As an artist—whether amateur, hobbyist, professional or master—growth always follows practice. But when most of that growth cannot be seen, measured or quantified, it’s easy to feel discouraged if it feels like minimal growth has taken place. Choosing only to measure your growth by likes, comments, clicks or positive feedback and you miss out on internal markers of growth such as growing confidence, having more peace when making or increased enthusiasm to practice. These are harder to quantify, but will ultimately provide you with more nourishing feedback about your growth and progress. Feelings cannot be turned into data but are far more important than a metric number of likes. Growth IS constantly occurring, in tiny micro increments over time.

Steven Pressfield in The Artist’s Journey offers “the artist has a subject, a voice, a point of view, a medium of expression, and a style… How do we find our own? In my experience the process is neither rational nor logical. It cannot be commanded. It can’t be rushed.” The process is going to take time. In the same way you cannot rush the evolution of a tree, you cannot rush your own as an artist.

Pressfield references James Hillman’s analogy to an acorn in The Soul’s Code: “The totality of the full-grown oak is contained—every leaf and every branch—already within the acorn.” You have everything you need inside your. Practice making art and over time, more of your creative tree will be revealed. This is a slow evolution, but one that rewards along the journey.

Sticky and groggy ideas

The Sparkle Experiment small creative play equals connection

What art will be made today?

New ideas may be born, live and die simultaneously in a single moment, as you simultaneously wrestle and nurture any creative potential. One idea may stick like tree sap to your fingers, silently collecting dust and debris as the day unfolds. Others may approach groggily, swaying back and forth just beyond reach. They will disappear unless caught quickly, which might be what they were meant to do all along. Perhaps a tiny treasure may be excavated today that seems at first look, to be a jagged rock, but over time will smooth into something unexpected. Not everything is always as it seems.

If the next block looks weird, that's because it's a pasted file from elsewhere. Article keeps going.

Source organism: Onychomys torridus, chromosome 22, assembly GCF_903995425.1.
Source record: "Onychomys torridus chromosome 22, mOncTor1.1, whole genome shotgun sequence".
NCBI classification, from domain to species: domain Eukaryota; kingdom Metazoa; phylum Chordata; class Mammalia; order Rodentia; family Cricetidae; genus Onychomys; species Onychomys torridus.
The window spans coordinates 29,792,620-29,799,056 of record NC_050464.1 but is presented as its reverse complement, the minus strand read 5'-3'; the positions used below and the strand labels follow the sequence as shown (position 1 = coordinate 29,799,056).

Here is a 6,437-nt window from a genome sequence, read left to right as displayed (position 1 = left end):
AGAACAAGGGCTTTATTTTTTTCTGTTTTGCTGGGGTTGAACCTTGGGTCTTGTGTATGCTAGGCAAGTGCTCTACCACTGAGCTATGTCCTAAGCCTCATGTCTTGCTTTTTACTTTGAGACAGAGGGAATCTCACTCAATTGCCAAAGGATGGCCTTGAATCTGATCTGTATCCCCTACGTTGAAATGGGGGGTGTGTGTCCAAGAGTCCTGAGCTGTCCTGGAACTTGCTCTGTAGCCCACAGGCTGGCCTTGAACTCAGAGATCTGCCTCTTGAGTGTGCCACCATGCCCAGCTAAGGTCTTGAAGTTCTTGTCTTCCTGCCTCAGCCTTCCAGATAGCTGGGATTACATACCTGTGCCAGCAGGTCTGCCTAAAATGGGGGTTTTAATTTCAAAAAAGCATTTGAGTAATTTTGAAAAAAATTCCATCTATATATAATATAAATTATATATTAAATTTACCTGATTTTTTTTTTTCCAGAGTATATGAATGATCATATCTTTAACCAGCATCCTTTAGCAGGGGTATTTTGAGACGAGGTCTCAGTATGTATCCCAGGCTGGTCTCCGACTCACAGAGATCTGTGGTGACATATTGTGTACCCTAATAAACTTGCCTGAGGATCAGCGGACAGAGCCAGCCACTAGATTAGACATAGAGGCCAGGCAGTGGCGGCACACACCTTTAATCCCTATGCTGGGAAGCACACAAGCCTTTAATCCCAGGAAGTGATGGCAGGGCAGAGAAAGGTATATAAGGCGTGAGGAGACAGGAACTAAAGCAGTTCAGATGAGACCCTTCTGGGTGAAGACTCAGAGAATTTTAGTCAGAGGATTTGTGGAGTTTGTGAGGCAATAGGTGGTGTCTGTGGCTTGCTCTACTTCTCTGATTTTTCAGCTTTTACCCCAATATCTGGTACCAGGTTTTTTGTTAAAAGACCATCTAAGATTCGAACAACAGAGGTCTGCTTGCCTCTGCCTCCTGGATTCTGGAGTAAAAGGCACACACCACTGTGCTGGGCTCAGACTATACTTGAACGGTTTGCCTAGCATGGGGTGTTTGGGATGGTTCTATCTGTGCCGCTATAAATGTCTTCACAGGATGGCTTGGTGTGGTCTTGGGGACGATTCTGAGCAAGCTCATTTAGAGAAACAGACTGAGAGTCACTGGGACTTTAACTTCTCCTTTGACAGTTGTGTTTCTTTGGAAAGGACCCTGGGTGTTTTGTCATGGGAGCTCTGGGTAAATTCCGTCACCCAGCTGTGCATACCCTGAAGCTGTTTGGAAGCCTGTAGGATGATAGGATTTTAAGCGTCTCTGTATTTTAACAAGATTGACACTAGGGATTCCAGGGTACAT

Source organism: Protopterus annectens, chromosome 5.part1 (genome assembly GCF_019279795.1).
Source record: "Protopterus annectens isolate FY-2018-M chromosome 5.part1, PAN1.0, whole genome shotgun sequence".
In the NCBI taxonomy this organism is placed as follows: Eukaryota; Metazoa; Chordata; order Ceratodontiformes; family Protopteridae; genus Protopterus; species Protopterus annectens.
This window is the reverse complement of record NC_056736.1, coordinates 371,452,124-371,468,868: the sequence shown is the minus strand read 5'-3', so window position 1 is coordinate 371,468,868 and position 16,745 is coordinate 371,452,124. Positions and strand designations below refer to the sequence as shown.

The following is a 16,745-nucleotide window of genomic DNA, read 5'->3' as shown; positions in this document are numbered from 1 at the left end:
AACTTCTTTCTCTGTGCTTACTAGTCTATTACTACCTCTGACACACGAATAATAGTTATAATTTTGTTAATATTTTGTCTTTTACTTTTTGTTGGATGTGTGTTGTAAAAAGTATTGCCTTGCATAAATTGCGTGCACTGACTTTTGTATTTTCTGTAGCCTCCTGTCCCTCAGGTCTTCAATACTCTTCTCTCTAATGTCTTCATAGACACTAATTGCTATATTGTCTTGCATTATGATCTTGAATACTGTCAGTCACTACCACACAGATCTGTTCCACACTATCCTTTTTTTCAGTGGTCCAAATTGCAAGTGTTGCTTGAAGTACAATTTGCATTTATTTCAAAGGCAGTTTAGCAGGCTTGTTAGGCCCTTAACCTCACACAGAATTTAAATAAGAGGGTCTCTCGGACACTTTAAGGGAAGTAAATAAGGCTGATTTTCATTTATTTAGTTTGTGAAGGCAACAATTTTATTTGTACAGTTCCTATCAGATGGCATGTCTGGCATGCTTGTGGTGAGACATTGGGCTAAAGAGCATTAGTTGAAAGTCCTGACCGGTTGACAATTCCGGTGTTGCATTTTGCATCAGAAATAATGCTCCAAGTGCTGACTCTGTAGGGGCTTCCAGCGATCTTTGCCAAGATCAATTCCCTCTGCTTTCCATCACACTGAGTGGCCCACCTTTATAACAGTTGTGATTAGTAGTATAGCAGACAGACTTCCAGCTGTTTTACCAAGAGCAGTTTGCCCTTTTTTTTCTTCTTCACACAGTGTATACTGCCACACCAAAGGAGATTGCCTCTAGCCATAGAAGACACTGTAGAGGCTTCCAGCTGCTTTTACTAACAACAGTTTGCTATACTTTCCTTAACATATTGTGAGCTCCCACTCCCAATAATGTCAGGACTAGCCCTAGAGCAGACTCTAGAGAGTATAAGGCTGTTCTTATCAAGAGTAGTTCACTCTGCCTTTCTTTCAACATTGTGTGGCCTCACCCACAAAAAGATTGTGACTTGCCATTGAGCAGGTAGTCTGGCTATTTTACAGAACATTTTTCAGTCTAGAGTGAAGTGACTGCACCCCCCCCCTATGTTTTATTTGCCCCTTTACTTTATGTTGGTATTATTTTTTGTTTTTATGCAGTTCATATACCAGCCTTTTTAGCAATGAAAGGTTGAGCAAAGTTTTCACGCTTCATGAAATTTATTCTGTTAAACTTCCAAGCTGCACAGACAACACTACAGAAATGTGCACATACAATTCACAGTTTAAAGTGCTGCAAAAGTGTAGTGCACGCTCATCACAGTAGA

What art will you make today that allows the you-of-tomorrow to grow even stronger?

The small a of art and pedestals

The Sparkle Experiment small creative play equals connection

Could your version of what art is be limiting your creativity? If you believe you need talent and skill to get started making art, think again. If you place “art” high up on an unreachable pedestal, it will be harder to fight the disappointment if your art falls short and that disappoint might eventually discourage you to try again. Let’s be honest, most artwork will fall short of a masterpiece atop an unreachable pedestal!

Danny Gregory in Art Before Breakfast explains the difference between capital “A” Art and small “a” art: “Art with a big “A” is for museums, galleries, critics and collectors. art with a small “a” is for the rest of us… Art takes Art School and Talent and years of Suffering and Sacrifice. art just takes desire and 15 minutes a day.”

If you have the desire and 15 minutes a day then you too have permission to make something. Get rid of your pedestals by embracing the small a of art.